|Publication number||US4949357 A|
|Application number||US 07/323,411|
|Publication date||Aug 14, 1990|
|Filing date||Mar 14, 1989|
|Priority date||Mar 15, 1988|
|Also published as||CA1312657C, DE68907619D1, DE68907619T2, EP0333044A1, EP0333044B1|
|Publication number||07323411, 323411, US 4949357 A, US 4949357A, US-A-4949357, US4949357 A, US4949357A|
|Original Assignee||Alcatel N.V.|
|Export Citation||BiBTeX, EndNote, RefMan|
|Patent Citations (8), Referenced by (8), Classifications (13), Legal Events (6)|
|External Links: USPTO, USPTO Assignment, Espacenet|
-yk-1 s ·(dk +dk-2)
The invention relates to a synchronizing circuit for offset quaternary phase shift keying.
The invention relates to coherent demodulation of signals which have been modulated using offset quaternary phase shift keying (OQPSK), which class of keying includes the important case of minimum shift keying (MSK).
This type of keying is being used more and more for microwave beam transmission since it offers important advantages, including the advantage of presenting a constant envelope.
The circuit of the invention makes it possible to obtain the phase synchronization required for coherent demodulation in a manner which is effective and simple. The quality of such a circuit has an important influence on the performance of a receiver in terms of error rate.
Phase synchronization for OQPSK type systems gives rise to problems that do not exist in other comparable keying systems (e.g. QPSK and BPSK=Binary Phase Shift Keying).
There are several types of circuit for achieving phase synchronization with this OQPSK class of keying.
The most closely-related types are referred to as follows:
DD: "Decision Directed"
In which decisions concerning the symbols are used when calculating the error signal for servo-controlling the loop; and
NDD: "Non-decision Directed"
In which such decisions are not used.
An NDD circuit provides performance which is less good than a DD circuit (using the criterion of residual variance in phase error).
The circuit of the invention makes use of decisions and is therefore designated below as:
MDD: "Modified Decision Directed".
In DD and in NDD circuits, there remains a degree of residual phase error noise of non-thermal origin which cannot be reduced for given loop bandwidth. In other words, when the signal-to-noise ratio tends towards infinity, there remains non-zero fluctuation in the phase error which gives rise to a residual error rate.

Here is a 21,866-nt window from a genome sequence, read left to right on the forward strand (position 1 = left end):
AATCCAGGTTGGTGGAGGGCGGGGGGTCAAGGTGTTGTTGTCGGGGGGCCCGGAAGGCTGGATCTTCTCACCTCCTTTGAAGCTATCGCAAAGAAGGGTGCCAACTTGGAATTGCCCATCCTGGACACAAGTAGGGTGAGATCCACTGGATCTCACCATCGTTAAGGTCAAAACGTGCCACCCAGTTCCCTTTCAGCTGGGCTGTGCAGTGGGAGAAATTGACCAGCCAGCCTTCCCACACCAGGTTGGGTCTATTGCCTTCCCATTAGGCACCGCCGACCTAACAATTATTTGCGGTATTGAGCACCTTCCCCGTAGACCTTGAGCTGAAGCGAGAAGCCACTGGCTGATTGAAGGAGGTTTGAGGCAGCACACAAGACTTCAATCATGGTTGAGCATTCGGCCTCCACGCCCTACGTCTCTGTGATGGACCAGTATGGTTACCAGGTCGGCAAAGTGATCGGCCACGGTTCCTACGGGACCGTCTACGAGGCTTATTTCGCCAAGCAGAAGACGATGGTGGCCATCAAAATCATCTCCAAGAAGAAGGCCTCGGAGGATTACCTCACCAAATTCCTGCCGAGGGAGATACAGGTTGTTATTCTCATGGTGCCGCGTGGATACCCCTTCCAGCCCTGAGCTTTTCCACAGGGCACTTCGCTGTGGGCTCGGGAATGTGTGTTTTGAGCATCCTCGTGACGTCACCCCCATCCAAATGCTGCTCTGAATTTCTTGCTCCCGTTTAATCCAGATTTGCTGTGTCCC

This residual noise can be reduced to an arbitrary extent by reducing the loop bandwidth, but that prevents the system from tracking random keying which is mostly due to the local oscillators at the transmission end and at the reception end, and which justifies the use of a wide loop bandwidth which may optionally be adaptive as a function of the signal/noise ratio.
The invention serves to reduce this residual noise very considerably and to eliminate it completely in the special case of MSK.
The invention thus provides a synchronizing circuit for offset quaternary phase shift keying, and comprising:
a four-phase demodulator;
a processing module; and
a phase error calculating circuit followed by a phase correcting circuit which delivers a phase error correction signal.
Advantageously, the phase loop error voltage is equal to:
ep k =g1(d-2 -dk)yc k-1 +dk-1 ·ys k-1
where yk-1 is equal to yk shifted by one bit time, with yk =(-j)k ·xk =yk c +jys k-1, where xk is the output signal from the demodulator and dk-2 and dk-1 are the signal dk shifted by two bit periods and by one bit period respectively, with dk being the sign of the real path of yk, and g1=g(T) where T is the bit period and g(t) is the overall impulse response of the filtering to which the signal is subjected.
In a first embodiment of the circuit of the invention, the phase loop error voltage is applied to a VCO via a filter in order to provide analog control to the demodulator.
In a second embodiment, the phase loop error voltage is applied to a multiplier via a filter, a digital integrator delivering a signal φ, and a circuit for calculating e-jφ.
Thus, in particular, the invention provides a phase estimator. Advantageously, multiplication by (-j)k provides a considerable simplification of this estimator, but that is by no means essential for it to operate properly. In addition, an independent clock recovery loop may be integrated simply in a circuit of the invention.
Thus, and advantageously, the processor module includes a module for multiplying by (-j)k. The clock loop error voltage is equal to: ek r =-ys k-1 ·(dk +dk-2) where ys k-1 is the imaginary part of yk-1, yk-1 is the signal yk shifted by one bit period, yk =(-j)k ·xk, where xk is the output signal from the demodulator, and dk-2 is the signal dk shifted by two bit periods and dk is the sign of the real portion of yk.
Embodiments of the invention are described by way of example with reference to the accompanying drawings, in which:
FIG. 1 is a block diagram of a circuit in accordance with the invention; and
FIG. 2 is a block diagram of a variant circuit in accordance with the invention.
As shown in FIG. 1, a circuit in accordance with the invention comprises:
a demodulator 10 which is a four-phase demodulator;
a processor module comprising a module 11 for multiplying by (-j)k, where k is the sample number, and a decision circuit 12 for obtaining the sign of the real portion of the signal yk delivered by the preceding module 11;
a clock rate error calculation circuit 13 followed by a correction circuit 14 which delivers a controlling clock signal H; and
a phase error calculation circuit 15 followed by a correction circuit 16 which delivers a phase error correction signal.